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Verse one ties the present ’chapter, with what preceded in chapter 22. The advanced age of David is stressed, and his appointment of Solomon as his successor. This information here indicates that David had made perfectly clear, some time before his death, his desire that. Solomon be king after him. The account of First Kings, chapter one, shows that many of the leading men of the kingdom, and Adonijah the oldest surviving son of David, sought to thwart the plans of the old king and usurp the throne from Solomon for Adonijah. This great assembly included the prince of each tribe, as well as leading men, also called princes, with the spiritual leaders, the priests and Levites. This was a very important meeting.
Levites, verses 3-23
The numbering of the Levites began at age thirty because it was at that age they were eligible to enter into their official duties (Numbers 4:3 and other verses in the chapter). The number came to only thirty-eight thousand, which seems a small number for the time. However, the active years of Levitical service extended only to age fifty, where doubtless the numbering also ended. This enumeration was especially important to those who returned from the Babylonian exile with Zerubbabel, Ezra, and others. At that time they had to establish their lineage to officiate ( see Ezra 2:61-63). This would help to explain why these matters were recorded in the Books of Chronicles, which were composed after the exile, but not in the Books of Kings.
The thirty-eight thousand Levites were divided into four groups A large group numbering twenty-four thousand were devoted strictly to the work of maintaining the house and worship of the Lord. Six thousand were appointed as officers and judges in the towns and tribes where they were scattered. Four thousand more were porters, or temple watchmen, while the remaining four thousand supplied the choristers and instrumentalists for the temple choir and orchestra.
The families of the Levites were arranged in courses according to their patronage, stemming from the three sons of Levi. These were Gershon, Kohath, and Merari. Verses 7-11 enumerate the sons and descendants of Gershon (sometimes Gershom). None of these are particularly prominent otherwise. It is interesting to note, from verse 11 that small families were included with larger ones.
The Kohathites were the largest family. The priestly family of Aaron came from the Kohathites, but most of the Kohathites were merely Levites, not priests. Verses 12-20 enumerate the heads of this important family. Amram was the father of Moses and Aaron. Though Moses was the great leader of Israel, the family of Aaron succeeded to greater prestige in later generations, and the sons and descendants of Moses were mere Levites. This is specifically indicated by verses 15-17, where the descendants of Moses’ two sons are listed. Eliezer (the younger son) fathered a large family known as the sons of Rehabiah.
The families of the Merarites numbered only two, but in their times were about as numerous as some of the others. Very little is noted of them in this context. It is noted that one of the more prominent descendants died without sons. His daughters married their cousins and maintained their father’s lineage within the tribe of Levi (seethe law relative to this situation, Numbers, chapter 36).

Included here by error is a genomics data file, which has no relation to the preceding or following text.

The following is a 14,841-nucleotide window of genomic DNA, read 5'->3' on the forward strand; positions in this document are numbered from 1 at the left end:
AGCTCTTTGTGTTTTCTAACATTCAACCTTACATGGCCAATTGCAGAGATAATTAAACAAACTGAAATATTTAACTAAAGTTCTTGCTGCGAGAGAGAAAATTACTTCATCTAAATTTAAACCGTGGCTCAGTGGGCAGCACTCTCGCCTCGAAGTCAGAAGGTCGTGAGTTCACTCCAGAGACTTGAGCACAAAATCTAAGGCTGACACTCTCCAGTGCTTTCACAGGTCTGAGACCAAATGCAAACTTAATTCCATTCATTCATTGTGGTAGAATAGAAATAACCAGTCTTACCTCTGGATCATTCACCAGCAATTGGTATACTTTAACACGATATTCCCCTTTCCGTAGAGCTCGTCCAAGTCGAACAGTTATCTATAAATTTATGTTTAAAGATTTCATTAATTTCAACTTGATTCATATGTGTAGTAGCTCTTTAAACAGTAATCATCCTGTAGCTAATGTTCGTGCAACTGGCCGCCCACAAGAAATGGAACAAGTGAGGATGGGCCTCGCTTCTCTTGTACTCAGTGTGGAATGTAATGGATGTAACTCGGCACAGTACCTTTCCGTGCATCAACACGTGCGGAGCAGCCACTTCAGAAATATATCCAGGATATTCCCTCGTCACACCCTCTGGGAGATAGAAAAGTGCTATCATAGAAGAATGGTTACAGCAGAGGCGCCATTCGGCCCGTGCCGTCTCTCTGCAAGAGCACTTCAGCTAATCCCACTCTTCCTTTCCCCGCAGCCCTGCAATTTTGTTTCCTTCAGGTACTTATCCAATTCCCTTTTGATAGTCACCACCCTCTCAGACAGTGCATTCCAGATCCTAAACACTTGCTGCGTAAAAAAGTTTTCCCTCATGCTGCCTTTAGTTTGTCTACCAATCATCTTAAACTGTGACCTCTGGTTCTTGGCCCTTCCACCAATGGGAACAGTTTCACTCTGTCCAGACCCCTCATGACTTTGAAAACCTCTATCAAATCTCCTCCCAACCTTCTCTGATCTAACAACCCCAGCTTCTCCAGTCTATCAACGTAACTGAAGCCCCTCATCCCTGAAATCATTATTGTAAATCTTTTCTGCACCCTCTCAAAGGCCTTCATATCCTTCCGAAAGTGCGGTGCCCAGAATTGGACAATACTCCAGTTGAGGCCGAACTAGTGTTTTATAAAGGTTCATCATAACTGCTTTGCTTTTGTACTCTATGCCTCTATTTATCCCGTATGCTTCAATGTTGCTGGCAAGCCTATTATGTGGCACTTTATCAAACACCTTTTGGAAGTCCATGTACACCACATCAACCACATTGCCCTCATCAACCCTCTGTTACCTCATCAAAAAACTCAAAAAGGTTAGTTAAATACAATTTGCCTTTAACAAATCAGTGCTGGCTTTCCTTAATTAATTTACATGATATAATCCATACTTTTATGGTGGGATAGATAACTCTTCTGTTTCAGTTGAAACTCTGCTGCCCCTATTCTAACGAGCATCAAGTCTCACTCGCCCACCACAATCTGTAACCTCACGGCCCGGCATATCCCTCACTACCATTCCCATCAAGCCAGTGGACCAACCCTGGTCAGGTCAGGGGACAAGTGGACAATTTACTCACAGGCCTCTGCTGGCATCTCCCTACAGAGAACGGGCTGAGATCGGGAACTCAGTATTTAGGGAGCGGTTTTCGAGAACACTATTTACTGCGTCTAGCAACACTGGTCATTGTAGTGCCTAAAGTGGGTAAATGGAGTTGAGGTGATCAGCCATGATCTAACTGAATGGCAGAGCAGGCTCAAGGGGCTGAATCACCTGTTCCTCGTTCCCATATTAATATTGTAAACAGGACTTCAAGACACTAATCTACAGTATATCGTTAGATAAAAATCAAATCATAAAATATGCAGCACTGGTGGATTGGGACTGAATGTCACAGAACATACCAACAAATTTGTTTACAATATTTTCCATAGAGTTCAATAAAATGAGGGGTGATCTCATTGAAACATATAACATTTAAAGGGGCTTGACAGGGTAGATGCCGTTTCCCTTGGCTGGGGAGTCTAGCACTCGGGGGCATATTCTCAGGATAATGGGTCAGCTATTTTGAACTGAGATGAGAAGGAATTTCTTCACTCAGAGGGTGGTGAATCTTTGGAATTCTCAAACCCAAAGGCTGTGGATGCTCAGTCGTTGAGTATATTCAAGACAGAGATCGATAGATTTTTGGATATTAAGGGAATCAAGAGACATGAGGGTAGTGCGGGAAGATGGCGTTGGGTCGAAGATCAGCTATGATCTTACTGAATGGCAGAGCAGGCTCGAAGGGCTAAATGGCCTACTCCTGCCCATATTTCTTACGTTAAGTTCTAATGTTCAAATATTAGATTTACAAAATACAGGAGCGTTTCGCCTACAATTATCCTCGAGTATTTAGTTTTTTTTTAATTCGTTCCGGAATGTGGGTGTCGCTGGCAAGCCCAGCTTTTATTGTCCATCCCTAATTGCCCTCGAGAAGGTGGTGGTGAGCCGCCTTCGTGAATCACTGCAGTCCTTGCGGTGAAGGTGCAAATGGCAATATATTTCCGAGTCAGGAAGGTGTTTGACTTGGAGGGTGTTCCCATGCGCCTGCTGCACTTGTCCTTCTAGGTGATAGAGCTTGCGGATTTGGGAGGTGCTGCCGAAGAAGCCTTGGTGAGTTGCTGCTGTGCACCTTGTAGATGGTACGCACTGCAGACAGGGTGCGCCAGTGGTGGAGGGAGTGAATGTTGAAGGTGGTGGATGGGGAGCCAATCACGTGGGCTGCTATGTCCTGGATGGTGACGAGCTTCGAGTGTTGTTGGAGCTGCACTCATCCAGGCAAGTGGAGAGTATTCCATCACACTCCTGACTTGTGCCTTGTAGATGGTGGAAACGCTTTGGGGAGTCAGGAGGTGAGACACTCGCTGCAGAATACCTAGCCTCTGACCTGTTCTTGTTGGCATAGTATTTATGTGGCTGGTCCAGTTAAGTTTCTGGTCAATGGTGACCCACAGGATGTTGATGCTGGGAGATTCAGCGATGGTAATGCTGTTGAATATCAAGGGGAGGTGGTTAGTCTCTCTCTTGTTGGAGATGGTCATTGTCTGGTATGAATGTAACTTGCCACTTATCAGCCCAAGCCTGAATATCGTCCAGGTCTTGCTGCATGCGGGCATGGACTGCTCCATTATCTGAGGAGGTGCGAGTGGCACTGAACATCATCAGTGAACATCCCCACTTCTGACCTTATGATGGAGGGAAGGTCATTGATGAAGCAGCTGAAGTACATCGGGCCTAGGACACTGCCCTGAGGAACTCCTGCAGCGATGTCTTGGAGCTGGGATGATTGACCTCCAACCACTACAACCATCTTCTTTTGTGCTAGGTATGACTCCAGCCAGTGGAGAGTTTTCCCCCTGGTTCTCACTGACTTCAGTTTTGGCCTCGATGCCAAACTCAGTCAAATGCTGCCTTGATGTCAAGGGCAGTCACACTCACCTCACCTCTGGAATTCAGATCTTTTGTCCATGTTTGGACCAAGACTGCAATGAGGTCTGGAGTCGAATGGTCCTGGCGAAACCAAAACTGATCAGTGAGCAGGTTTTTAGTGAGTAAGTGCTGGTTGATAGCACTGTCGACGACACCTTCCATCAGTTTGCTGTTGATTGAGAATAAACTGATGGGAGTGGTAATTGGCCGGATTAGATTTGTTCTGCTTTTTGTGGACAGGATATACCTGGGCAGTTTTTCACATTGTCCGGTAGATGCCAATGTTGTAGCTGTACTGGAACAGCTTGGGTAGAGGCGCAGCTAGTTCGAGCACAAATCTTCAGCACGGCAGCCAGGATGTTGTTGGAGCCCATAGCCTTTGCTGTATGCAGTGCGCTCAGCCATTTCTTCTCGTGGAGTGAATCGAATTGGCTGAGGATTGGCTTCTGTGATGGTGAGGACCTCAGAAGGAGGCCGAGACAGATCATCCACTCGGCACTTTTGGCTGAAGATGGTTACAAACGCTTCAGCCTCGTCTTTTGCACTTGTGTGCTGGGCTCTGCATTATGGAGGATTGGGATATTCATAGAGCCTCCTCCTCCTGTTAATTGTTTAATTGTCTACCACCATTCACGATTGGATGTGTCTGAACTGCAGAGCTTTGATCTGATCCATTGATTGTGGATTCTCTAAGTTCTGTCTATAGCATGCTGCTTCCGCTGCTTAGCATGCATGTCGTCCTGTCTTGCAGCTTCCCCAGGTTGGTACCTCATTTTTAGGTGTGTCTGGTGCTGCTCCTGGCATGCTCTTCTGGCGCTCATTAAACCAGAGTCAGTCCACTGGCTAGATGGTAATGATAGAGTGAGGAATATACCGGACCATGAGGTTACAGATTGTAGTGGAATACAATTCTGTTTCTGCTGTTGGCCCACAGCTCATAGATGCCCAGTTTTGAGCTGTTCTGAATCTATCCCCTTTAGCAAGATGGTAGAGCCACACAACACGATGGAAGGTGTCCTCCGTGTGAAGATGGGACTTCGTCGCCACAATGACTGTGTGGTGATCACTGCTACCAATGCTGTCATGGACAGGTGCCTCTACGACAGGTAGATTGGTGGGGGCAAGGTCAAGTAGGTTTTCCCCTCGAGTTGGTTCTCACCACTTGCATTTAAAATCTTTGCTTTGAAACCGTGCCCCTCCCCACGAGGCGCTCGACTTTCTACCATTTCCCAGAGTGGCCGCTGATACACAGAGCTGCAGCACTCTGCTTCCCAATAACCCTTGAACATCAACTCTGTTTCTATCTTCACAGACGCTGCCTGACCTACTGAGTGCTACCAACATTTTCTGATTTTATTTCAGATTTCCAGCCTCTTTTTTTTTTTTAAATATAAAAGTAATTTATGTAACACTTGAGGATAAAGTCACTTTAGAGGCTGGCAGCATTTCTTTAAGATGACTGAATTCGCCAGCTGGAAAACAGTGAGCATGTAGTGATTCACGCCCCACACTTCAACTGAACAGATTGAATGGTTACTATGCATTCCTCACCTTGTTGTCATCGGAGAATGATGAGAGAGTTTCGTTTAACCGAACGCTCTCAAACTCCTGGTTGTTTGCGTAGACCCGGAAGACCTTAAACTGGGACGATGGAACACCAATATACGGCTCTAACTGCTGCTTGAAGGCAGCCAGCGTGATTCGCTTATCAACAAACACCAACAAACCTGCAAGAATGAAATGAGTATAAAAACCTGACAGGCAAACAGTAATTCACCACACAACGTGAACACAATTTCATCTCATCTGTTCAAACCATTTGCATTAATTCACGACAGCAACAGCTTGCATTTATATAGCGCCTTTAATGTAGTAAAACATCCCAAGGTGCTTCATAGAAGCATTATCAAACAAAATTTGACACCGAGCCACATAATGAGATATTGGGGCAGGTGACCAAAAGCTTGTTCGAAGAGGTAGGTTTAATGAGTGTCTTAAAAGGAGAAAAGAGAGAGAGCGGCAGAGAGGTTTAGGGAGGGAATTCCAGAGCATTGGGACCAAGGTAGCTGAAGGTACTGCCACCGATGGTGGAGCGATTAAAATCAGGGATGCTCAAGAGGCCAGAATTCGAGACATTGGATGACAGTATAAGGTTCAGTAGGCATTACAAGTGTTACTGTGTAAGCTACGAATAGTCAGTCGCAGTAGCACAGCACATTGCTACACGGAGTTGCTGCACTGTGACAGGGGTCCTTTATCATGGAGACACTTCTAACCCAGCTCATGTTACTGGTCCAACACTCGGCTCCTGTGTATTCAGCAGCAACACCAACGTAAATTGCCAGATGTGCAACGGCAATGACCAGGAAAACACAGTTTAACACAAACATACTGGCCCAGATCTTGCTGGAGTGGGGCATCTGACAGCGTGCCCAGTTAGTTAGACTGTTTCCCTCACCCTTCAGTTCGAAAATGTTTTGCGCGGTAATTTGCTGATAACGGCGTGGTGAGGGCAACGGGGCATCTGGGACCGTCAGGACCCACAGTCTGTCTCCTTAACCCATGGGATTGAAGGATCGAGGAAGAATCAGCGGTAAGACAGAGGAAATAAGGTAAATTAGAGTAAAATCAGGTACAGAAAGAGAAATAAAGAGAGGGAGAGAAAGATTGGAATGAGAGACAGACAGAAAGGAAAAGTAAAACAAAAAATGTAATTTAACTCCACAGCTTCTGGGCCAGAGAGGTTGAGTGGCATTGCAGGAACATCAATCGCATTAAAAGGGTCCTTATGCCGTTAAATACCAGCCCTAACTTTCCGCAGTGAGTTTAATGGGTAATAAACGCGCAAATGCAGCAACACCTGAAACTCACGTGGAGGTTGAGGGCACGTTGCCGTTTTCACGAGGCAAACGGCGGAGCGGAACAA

New Duties, Verses 24-32
A difficulty with the text appears from a comparison of verses 24-27, and verse 3. Whereas the thirty for the age of an active Levite is commensurate with the Numbers citation above, twenty is given as their age from which polled here. The age of twenty-five years is given at Numbers 8:24-25. Various explanations have been made, some suggesting a period of apprenticeship to age of thirty, which does not explain "twenty" in verses 24, 27. Therefore, there must obviously be a copyist’s error in one of the places where ages differ. The Septuagint rendered it ’Twenty-five" in every place, indicating that to be the age observed when the Hebrew Scriptures were translated into Greek.
In his assembly David called to mind that the old task of the Levites in conveying the tabernacle and its articles of furniture from place to place would no longer be necessary. For that reason he appointed them their new tasks as noted above. It is again delineated in verses 28-32. These may be summarized as: to wait on the priests in the service of the house of the Lord, as they worked in the outside courts and the inner rooms to 1) keep the purity of the holy things; 2) to arrange for the shew bread and the fine flour for the meat (meal, or food) offering; 3) to oversee preparation of the pan-baked and fried unleavened cakes of every size and measure; 4) to stand every morning to praise the Lord and thank Him, and to repeat the exercise in the evening; 5) to assist in the offering of the burnt sacrifices on the sabbath, new moons, feast days continually; 6) to guard the sanctity of the tabernacle and the sanctuary of the temple according to the direction of the priest.
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Text Courtesy of Blessed Hope Foundation and the Baptist Training Center.
Garner, Albert & Howes, J.C. "Commentary on 1 Chronicles 23". Garner-Howes Baptist Commentary. https://studylight.org/
the Third Week after Epiphany